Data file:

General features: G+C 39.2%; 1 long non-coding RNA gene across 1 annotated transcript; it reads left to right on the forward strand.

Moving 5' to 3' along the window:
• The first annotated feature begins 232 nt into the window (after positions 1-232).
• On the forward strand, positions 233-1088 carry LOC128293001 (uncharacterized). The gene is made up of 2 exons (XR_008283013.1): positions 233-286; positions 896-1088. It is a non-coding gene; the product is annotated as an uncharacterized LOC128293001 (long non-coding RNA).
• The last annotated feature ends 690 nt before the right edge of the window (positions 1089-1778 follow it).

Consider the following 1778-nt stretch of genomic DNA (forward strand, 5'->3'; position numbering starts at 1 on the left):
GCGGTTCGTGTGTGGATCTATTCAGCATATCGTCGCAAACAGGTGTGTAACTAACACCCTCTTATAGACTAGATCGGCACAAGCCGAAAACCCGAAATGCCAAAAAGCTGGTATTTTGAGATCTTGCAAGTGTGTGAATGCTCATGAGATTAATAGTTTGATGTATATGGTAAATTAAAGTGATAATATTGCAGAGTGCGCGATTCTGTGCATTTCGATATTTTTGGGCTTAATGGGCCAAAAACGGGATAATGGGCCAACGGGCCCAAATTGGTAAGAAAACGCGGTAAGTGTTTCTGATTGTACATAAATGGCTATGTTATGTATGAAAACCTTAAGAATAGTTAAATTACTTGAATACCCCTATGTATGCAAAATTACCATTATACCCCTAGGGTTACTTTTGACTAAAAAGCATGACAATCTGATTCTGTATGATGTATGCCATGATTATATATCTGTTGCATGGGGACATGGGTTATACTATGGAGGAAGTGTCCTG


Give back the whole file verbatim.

General features: G+C 39.2%; 1 long non-coding RNA gene across 1 annotated transcript; it reads left to right on the forward strand.

Moving 5' to 3' along the window:
• The first annotated feature begins 232 nt into the window (after positions 1-232).
• On the forward strand, positions 233-1088 carry LOC128293001 (uncharacterized). The gene is made up of 2 exons (XR_008283013.1): positions 233-286; positions 896-1088. It is a non-coding gene; the product is annotated as an uncharacterized LOC128293001 (long non-coding RNA).
• The last annotated feature ends 690 nt before the right edge of the window (positions 1089-1778 follow it).

Consider the following 1778-nt stretch of genomic DNA (forward strand, 5'->3'; position numbering starts at 1 on the left):
GCGGTTCGTGTGTGGATCTATTCAGCATATCGTCGCAAACAGGTGTGTAACTAACACCCTCTTATAGACTAGATCGGCACAAGCCGAAAACCCGAAATGCCAAAAAGCTGGTATTTTGAGATCTTGCAAGTGTGTGAATGCTCATGAGATTAATAGTTTGATGTATATGGTAAATTAAAGTGATAATATTGCAGAGTGCGCGATTCTGTGCATTTCGATATTTTTGGGCTTAATGGGCCAAAAACGGGATAATGGGCCAACGGGCCCAAATTGGTAAGAAAACGCGGTAAGTGTTTCTGATTGTACATAAATGGCTATGTTATGTATGAAAACCTTAAGAATAGTTAAATTACTTGAATACCCCTATGTATGCAAAATTACCATTATACCCCTAGGGTTACTTTTGACTAAAAAGCATGACAATCTGATTCTGTATGATGTATGCCATGATTATATATCTGTTGCATGGGGACATGGGTTATACTATGGAGGAAGTGTCCTG